tape-embed unirep my_input.fasta output_filename.npz babbler-1900 --tokenizer unirep

There is no need to download the pretrained model manually - it will be automatically downloaded if needed. In addition, note the change of tokenizer to the unirep tokenizer. UniRep uses a different vocabulary, and so requires this tokenzer. If you get a cublas runtime error, please double check that you changed tokenizer correctly.

The embed function is fully batched and will automatically distribute across as many GPUs as the machine has available. On a Titan Xp, it can process around 200 sequences / second.

Once we have the output file, we can load it into numpy like so:

arrays = np.load('output_filename.npz', allow_pickle=True)

list(arrays.keys())  # Will output the name of the keys in your fasta file (or if unnamed then '0', '1', ...)

arrays[<protein_id>]  # Returns a dictionary with keys 'pooled' and 'avg', (or 'seq' if using the --full_sequence_embed flag)

By default to save memory TAPE returns the average of the sequence embedding along with the pooled embedding generated through the pooling function. For some models (like UniRep), the pooled embedding is trained, and so can be used out of the box. For other models (like the transformer), the pooled embedding is not trained, and so the average embedding should be used. We will be looking into methods of self-supervised training the pooled embedding for all models in the future.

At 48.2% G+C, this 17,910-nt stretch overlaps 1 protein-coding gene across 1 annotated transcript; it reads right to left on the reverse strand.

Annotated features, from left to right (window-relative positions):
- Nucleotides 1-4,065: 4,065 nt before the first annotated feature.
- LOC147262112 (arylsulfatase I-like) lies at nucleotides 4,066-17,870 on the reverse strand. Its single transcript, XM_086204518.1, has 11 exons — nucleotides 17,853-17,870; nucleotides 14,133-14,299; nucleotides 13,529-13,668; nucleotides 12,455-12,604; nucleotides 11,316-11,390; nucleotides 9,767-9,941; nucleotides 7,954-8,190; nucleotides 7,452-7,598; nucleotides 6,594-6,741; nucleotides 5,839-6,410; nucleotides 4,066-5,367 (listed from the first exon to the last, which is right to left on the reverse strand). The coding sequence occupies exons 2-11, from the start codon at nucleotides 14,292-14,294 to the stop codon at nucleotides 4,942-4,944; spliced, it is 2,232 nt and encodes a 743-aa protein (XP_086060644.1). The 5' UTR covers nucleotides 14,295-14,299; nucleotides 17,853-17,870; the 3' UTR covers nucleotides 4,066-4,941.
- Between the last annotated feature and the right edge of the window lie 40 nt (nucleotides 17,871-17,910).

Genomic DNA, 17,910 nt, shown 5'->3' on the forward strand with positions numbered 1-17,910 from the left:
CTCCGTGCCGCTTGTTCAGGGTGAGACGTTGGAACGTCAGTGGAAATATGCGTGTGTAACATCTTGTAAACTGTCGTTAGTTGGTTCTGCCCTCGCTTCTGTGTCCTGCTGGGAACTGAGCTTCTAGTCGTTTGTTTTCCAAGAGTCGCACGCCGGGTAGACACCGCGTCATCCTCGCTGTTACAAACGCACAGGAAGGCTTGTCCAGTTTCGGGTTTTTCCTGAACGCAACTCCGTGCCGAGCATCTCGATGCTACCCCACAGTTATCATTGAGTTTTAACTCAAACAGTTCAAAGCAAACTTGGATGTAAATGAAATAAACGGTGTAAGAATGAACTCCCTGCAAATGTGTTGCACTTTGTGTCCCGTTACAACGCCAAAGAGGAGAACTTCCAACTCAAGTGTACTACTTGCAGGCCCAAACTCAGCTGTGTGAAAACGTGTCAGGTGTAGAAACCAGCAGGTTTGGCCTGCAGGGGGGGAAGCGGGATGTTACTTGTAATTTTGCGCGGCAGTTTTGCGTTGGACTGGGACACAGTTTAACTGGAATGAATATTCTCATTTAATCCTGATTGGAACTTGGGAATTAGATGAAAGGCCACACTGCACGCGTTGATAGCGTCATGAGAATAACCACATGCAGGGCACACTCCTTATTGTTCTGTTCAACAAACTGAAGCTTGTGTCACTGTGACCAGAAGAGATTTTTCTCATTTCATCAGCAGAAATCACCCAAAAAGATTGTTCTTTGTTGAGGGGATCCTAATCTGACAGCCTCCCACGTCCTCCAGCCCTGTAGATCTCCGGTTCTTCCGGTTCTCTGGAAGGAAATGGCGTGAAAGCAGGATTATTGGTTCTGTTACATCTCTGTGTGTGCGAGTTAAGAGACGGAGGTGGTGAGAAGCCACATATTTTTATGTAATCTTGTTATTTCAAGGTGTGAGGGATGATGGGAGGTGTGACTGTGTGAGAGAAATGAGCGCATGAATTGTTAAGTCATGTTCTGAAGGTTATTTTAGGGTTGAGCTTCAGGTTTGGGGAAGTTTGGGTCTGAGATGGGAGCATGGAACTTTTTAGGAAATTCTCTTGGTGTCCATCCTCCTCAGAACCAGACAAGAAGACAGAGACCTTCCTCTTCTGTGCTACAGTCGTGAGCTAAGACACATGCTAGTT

If you would like the full embedding rather than the average embedding, this can be specified to tape-embed by passing the --full_sequence_embed flag.

Training a Language Model

Tape provides two commands for training, tape-train and tape-train-distributed. The first command uses standard pytorch data distribution to distributed across all available GPUs. The second one uses torch.distributed.launch-style multiprocessing to distributed across the number of specified GPUs (and could also be used for distributing across multiple nodes). We generally recommend using the second command, as it can provide a 10-15% speedup, but both will work.

To train the transformer on masked language modeling, for example, you could run this

tape-train-distributed transformer masked_language_modeling --batch_size BS --learning_rate LR --fp16 --warmup_steps WS --nproc_per_node NGPU --gradient_accumulation_steps NSTEPS

There are a number of features used in training:

* Distributed training via multiprocessing
* Half-precision training
* Gradient accumulation
* Gradient-allreduce post accumulation
* Automatic batch by sequence length

The first feature you are likely to need is the gradient_accumulation_steps. TAPE specifies a relatively high batch size (1024) by default. This is the batch size that will be used per backwards pass. This number will be divided by the number of GPUs as well as the gradient accumulation steps. So with a batch size of 1024, 2 GPUs, and 1 gradient accumulation step, you will do 512 examples per GPU. If you run out of memory (and you likely will), TAPE provides a clear error message and will tell you to increase the gradient accumulation steps.

There are additional features as well that are not talked about here. See tape-train-distributed --help for a list of all commands.

Evaluating a Language Model